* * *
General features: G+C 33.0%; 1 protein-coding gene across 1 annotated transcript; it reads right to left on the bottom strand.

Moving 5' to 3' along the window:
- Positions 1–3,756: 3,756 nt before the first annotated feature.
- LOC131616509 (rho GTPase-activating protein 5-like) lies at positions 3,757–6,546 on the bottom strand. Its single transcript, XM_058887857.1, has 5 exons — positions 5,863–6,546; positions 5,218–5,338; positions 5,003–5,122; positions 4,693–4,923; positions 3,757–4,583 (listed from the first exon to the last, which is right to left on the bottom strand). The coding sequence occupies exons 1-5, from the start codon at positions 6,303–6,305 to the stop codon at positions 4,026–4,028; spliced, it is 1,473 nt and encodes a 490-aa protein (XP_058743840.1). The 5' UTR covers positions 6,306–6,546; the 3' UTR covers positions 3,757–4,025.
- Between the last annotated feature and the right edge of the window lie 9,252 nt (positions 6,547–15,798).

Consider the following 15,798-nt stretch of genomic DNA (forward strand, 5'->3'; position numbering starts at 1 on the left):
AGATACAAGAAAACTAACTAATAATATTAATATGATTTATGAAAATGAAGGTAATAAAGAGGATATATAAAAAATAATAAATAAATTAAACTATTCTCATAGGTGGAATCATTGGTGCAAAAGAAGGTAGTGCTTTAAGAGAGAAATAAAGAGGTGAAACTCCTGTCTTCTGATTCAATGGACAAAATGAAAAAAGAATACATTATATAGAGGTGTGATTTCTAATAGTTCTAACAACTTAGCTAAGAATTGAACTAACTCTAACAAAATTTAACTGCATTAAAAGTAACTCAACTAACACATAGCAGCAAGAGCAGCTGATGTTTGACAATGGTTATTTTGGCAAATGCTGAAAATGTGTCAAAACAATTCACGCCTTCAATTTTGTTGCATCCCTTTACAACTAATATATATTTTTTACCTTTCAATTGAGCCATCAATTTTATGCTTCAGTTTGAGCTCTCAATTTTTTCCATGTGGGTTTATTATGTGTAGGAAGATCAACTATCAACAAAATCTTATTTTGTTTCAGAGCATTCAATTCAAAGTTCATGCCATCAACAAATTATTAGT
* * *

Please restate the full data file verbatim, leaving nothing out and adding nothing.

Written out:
General features: G+C 33.0%; 1 protein-coding gene across 1 annotated transcript; it reads right to left on the bottom strand.

Moving 5' to 3' along the window:
- Positions 1–3,756: 3,756 nt before the first annotated feature.
- LOC131616509 (rho GTPase-activating protein 5-like) lies at positions 3,757–6,546 on the bottom strand. Its single transcript, XM_058887857.1, has 5 exons — positions 5,863–6,546; positions 5,218–5,338; positions 5,003–5,122; positions 4,693–4,923; positions 3,757–4,583 (listed from the first exon to the last, which is right to left on the bottom strand). The coding sequence occupies exons 1-5, from the start codon at positions 6,303–6,305 to the stop codon at positions 4,026–4,028; spliced, it is 1,473 nt and encodes a 490-aa protein (XP_058743840.1). The 5' UTR covers positions 6,306–6,546; the 3' UTR covers positions 3,757–4,025.
- Between the last annotated feature and the right edge of the window lie 9,252 nt (positions 6,547–15,798).

Consider the following 15,798-nt stretch of genomic DNA (forward strand, 5'->3'; position numbering starts at 1 on the left):
AGATACAAGAAAACTAACTAATAATATTAATATGATTTATGAAAATGAAGGTAATAAAGAGGATATATAAAAAATAATAAATAAATTAAACTATTCTCATAGGTGGAATCATTGGTGCAAAAGAAGGTAGTGCTTTAAGAGAGAAATAAAGAGGTGAAACTCCTGTCTTCTGATTCAATGGACAAAATGAAAAAAGAATACATTATATAGAGGTGTGATTTCTAATAGTTCTAACAACTTAGCTAAGAATTGAACTAACTCTAACAAAATTTAACTGCATTAAAAGTAACTCAACTAACACATAGCAGCAAGAGCAGCTGATGTTTGACAATGGTTATTTTGGCAAATGCTGAAAATGTGTCAAAACAATTCACGCCTTCAATTTTGTTGCATCCCTTTACAACTAATATATATTTTTTACCTTTCAATTGAGCCATCAATTTTATGCTTCAGTTTGAGCTCTCAATTTTTTCCATGTGGGTTTATTATGTGTAGGAAGATCAACTATCAACAAAATCTTATTTTGTTTCAGAGCATTCAATTCAAAGTTCATGCCATCAACAAATTATTAGT